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Just how much more complicated is the legal argument surrounding whether or not cryptocurrencies are governed by SEC regulations?

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    • A federal judge said the SEC has plausible reason to see Terraform's crypto as a security.
    • This goes against another judge's decision last month that said XRP was not a security in some cases.

    Where one federal judge gave the crypto industry reason to cheer last month, another brought down the gavel through a contradictory ruling on Monday.

    US District Judge Jed Rakoff is allowing the Securities and Exchange Commission to proceed with its legal case against crypto platform Terraform Labs, as well as its founder Do Kwon. The regulator sued the firm in February for selling unregistered securities, and for operating a fraud scheme.

    In allowing the case to continue, Rakoff rejected a July 13 decision related to crypto firm Ripple, which similarly was sued for its XRP token. There, District Judge Analisa Torres determined that the coin was not a security when sold in a secondary market.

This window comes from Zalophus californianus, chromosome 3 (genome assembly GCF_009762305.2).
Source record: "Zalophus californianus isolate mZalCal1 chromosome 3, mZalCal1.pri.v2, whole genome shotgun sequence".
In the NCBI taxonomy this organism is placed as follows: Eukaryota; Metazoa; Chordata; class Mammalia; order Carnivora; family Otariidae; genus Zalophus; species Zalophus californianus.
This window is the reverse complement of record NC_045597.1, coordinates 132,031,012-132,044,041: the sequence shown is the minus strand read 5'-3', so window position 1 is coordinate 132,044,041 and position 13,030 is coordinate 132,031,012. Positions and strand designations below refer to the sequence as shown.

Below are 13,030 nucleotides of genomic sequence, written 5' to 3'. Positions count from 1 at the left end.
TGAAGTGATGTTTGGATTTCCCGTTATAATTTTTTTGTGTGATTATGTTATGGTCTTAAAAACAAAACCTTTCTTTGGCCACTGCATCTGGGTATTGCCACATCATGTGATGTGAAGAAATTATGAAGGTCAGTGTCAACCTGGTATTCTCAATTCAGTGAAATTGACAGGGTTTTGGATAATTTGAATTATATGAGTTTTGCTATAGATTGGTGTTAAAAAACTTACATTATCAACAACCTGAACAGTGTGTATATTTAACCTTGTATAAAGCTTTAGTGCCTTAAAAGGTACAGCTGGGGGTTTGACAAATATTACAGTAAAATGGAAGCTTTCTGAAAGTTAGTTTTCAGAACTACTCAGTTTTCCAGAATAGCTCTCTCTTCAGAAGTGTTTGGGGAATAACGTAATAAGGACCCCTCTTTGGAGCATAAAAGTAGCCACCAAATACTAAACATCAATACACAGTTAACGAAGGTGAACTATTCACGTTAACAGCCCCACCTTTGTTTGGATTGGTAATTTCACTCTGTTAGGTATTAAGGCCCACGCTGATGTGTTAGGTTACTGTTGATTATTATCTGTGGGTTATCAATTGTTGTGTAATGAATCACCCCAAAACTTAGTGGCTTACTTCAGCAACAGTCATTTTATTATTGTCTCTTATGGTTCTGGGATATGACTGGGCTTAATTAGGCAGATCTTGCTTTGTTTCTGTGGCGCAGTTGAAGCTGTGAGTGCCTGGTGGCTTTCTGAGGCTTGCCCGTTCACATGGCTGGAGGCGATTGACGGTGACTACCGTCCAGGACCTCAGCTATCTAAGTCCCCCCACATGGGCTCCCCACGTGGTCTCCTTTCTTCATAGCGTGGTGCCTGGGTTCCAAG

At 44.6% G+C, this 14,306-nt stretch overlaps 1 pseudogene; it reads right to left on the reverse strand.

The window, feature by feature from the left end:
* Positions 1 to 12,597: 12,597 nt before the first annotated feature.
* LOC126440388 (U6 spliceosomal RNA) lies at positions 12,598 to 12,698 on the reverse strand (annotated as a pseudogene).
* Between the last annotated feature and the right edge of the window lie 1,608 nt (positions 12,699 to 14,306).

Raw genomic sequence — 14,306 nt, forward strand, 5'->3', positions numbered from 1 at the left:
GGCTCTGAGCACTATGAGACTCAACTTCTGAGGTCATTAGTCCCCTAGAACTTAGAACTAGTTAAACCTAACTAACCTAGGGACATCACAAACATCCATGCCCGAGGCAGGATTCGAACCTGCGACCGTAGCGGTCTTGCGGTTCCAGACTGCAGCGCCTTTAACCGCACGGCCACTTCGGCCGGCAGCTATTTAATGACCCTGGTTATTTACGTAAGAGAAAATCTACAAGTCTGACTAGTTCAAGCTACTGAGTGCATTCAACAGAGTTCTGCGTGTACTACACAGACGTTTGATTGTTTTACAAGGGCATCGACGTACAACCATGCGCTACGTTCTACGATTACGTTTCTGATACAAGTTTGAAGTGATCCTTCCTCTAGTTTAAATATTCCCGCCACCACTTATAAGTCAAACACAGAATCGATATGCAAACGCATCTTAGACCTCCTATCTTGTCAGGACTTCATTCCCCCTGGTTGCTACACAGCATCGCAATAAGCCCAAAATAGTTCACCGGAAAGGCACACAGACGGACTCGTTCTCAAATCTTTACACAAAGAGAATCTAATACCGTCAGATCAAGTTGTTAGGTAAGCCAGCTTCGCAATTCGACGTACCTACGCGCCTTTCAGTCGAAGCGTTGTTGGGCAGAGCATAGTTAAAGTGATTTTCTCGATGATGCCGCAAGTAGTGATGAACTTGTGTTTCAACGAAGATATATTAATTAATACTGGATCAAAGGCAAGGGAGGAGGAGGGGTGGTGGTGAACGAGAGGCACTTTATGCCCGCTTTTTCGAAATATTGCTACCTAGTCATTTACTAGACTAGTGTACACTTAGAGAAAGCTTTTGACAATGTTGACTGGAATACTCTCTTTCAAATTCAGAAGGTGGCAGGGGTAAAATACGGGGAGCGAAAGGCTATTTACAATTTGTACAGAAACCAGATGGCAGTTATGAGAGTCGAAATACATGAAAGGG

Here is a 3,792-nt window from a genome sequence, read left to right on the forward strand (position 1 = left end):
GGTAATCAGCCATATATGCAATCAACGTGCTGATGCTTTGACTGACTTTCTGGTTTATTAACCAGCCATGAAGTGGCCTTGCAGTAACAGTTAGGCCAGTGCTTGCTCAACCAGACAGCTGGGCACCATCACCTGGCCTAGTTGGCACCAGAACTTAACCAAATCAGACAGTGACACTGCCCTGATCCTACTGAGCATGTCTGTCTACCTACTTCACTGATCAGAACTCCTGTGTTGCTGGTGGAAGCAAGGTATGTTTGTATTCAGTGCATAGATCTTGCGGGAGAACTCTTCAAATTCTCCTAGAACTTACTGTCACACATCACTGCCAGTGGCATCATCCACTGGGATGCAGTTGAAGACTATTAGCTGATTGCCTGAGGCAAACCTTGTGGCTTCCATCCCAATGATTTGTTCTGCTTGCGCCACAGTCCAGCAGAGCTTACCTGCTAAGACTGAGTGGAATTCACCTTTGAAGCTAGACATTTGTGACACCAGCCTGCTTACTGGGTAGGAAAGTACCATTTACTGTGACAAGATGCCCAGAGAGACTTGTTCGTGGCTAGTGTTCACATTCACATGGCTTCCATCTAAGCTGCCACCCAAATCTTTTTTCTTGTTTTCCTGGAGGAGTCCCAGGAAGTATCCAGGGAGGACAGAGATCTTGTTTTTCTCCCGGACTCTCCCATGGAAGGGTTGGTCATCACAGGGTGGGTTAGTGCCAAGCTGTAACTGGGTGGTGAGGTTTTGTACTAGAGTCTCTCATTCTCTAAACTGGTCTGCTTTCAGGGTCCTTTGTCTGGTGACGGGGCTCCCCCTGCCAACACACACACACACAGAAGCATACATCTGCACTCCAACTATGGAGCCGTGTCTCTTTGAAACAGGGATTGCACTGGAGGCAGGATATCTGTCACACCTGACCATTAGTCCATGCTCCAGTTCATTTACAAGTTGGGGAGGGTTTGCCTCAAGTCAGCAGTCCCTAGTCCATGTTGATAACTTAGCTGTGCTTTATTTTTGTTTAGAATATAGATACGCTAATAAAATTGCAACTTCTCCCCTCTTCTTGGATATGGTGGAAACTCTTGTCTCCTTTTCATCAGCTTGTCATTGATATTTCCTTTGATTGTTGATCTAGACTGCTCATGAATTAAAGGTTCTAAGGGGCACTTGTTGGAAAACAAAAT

Last month's finding in the Ripple case was followed by a rally throughout the crypto industry, as investors celebrated some clarity over the nature of digital tokens.

    But in his published opinion, Rakoff asserted that the origin of one's crypto purchase has no impact on whether they expect a profit to be made off of it, which would meet the threshold for a security.

    "Simply put, secondary-market purchasers had every bit as good a reason to believe that the defendants would take their capital contributions and use it to generate profits on their behalf," he wrote.

    This opposing legal view adds new confusion for crypto investors and further uncertainty concerning other SEC lawsuits.

    While the regulator is looking to appeal the Ripple decision, Bloomberg reports, it has also taken crypto giants such as Coinbase and Binance to court over the unregistered securities argument.

    Under Chairman Gary Gensler, the SEC has been emphasizing an enforcement-heavy approach to the industry, which he has characterized as running rampant with "fraud" and "hucksters." Much of the sentiment follows after last year's FTX collapse, which cost investors billions.


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